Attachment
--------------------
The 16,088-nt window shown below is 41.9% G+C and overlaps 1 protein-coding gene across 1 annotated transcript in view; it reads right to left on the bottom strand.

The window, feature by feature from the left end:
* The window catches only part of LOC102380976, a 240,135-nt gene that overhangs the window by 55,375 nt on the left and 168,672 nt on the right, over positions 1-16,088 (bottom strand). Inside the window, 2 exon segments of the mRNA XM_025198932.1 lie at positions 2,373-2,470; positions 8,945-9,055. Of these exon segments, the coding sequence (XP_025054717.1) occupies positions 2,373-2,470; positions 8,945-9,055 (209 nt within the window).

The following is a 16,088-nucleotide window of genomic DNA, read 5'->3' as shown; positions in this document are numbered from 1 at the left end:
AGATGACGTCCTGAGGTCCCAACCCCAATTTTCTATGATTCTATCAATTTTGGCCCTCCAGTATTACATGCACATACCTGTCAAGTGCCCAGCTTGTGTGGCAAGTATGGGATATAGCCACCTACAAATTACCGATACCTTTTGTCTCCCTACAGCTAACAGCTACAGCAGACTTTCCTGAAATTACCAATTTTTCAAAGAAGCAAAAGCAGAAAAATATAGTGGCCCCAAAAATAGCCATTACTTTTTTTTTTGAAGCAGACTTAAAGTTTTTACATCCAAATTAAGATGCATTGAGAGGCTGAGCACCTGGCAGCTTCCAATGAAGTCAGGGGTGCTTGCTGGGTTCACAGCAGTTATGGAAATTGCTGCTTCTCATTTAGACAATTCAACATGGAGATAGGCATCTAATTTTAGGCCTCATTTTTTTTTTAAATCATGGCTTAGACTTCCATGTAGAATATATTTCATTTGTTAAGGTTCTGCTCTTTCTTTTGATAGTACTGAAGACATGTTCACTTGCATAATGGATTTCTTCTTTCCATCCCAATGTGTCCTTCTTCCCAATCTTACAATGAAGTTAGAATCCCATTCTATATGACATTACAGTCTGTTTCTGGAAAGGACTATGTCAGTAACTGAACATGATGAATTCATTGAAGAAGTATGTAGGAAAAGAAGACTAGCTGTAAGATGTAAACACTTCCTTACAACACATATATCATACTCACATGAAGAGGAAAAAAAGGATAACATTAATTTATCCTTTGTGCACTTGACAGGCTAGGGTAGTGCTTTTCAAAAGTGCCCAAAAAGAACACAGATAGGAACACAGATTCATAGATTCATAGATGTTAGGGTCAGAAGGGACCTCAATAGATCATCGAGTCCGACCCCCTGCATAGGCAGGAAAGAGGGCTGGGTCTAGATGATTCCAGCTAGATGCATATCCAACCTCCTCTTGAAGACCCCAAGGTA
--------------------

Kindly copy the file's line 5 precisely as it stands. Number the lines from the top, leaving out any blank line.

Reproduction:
AGATGACGTCCTGAGGTCCCAACCCCAATTTTCTATGATTCTATCAATTTTGGCCCTCCAGTATTACATGCACATACCTGTCAAGTGCCCAGCTTGTGTGGCAAGTATGGGATATAGCCACCTACAAATTACCGATACCTTTTGTCTCCCTACAGCTAACAGCTACAGCAGACTTTCCTGAAATTACCAATTTTTCAAAGAAGCAAAAGCAGAAAAATATAGTGGCCCCAAAAATAGCCATTACTTTTTTTTTTGAAGCAGACTTAAAGTTTTTACATCCAAATTAAGATGCATTGAGAGGCTGAGCACCTGGCAGCTTCCAATGAAGTCAGGGGTGCTTGCTGGGTTCACAGCAGTTATGGAAATTGCTGCTTCTCATTTAGACAATTCAACATGGAGATAGGCATCTAATTTTAGGCCTCATTTTTTTTTTAAATCATGGCTTAGACTTCCATGTAGAATATATTTCATTTGTTAAGGTTCTGCTCTTTCTTTTGATAGTACTGAAGACATGTTCACTTGCATAATGGATTTCTTCTTTCCATCCCAATGTGTCCTTCTTCCCAATCTTACAATGAAGTTAGAATCCCATTCTATATGACATTACAGTCTGTTTCTGGAAAGGACTATGTCAGTAACTGAACATGATGAATTCATTGAAGAAGTATGTAGGAAAAGAAGACTAGCTGTAAGATGTAAACACTTCCTTACAACACATATATCATACTCACATGAAGAGGAAAAAAAGGATAACATTAATTTATCCTTTGTGCACTTGACAGGCTAGGGTAGTGCTTTTCAAAAGTGCCCAAAAAGAACACAGATAGGAACACAGATTCATAGATTCATAGATGTTAGGGTCAGAAGGGACCTCAATAGATCATCGAGTCCGACCCCCTGCATAGGCAGGAAAGAGGGCTGGGTCTAGATGATTCCAGCTAGATGCATATCCAACCTCCTCTTGAAGACCCCAAGGTA